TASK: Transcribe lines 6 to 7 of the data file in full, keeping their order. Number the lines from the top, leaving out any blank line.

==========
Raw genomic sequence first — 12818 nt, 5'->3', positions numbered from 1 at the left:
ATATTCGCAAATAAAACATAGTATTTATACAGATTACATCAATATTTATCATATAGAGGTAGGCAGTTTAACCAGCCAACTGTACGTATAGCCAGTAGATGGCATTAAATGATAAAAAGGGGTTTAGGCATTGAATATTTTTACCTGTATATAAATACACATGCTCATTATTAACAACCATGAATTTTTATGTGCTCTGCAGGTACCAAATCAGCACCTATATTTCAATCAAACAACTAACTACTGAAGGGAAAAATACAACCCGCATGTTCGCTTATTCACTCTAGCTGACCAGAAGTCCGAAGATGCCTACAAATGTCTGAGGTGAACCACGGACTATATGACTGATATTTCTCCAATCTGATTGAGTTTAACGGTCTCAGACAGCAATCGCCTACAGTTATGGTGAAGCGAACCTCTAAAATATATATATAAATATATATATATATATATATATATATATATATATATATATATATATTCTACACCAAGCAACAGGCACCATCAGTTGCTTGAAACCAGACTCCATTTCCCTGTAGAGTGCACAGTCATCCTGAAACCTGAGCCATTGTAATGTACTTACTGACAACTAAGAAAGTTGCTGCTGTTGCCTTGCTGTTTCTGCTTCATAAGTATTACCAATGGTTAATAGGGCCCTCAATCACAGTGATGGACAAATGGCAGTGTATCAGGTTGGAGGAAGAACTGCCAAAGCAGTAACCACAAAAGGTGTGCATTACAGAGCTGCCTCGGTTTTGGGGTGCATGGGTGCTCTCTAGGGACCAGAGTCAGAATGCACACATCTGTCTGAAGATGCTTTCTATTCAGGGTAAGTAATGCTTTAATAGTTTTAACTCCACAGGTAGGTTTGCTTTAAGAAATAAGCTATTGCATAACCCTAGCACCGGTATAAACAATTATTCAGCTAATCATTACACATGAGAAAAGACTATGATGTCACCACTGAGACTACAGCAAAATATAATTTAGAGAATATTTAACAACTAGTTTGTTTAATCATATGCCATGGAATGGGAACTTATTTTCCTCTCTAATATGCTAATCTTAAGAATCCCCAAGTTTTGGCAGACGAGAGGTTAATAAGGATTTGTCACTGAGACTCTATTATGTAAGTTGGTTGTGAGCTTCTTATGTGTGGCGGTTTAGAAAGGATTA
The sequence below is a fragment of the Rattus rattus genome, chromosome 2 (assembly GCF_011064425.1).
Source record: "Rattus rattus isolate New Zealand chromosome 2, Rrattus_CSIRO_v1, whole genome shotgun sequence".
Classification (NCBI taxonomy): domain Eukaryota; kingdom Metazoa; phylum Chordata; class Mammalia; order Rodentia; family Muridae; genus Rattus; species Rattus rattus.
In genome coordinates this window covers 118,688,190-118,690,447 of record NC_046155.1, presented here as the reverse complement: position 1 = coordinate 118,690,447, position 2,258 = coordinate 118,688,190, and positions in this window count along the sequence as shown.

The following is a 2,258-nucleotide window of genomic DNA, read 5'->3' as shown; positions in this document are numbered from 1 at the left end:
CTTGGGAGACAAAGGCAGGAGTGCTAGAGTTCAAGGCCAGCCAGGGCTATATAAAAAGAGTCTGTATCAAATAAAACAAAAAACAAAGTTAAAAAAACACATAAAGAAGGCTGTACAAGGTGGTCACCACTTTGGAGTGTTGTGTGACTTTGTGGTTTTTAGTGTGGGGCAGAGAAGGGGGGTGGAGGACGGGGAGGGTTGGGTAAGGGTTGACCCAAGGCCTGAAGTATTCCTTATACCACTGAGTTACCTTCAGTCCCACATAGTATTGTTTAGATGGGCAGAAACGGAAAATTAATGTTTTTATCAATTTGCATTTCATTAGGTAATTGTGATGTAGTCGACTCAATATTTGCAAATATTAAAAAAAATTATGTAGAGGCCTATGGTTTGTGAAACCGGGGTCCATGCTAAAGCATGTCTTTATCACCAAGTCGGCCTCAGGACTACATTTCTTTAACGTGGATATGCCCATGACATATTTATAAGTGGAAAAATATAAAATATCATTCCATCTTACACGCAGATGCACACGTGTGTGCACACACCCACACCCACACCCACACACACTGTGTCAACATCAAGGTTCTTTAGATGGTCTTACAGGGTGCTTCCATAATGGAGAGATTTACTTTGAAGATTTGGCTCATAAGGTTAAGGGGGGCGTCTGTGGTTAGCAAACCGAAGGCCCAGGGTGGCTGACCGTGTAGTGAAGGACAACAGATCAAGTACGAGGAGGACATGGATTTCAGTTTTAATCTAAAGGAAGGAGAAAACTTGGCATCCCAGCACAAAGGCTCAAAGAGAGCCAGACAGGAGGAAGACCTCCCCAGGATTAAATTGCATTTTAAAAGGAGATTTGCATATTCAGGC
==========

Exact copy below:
In genome coordinates this window covers 118,688,190-118,690,447 of record NC_046155.1, presented here as the reverse complement: position 1 = coordinate 118,690,447, position 2,258 = coordinate 118,688,190, and positions in this window count along the sequence as shown.

The following is a 2,258-nucleotide window of genomic DNA, read 5'->3' as shown; positions in this document are numbered from 1 at the left end: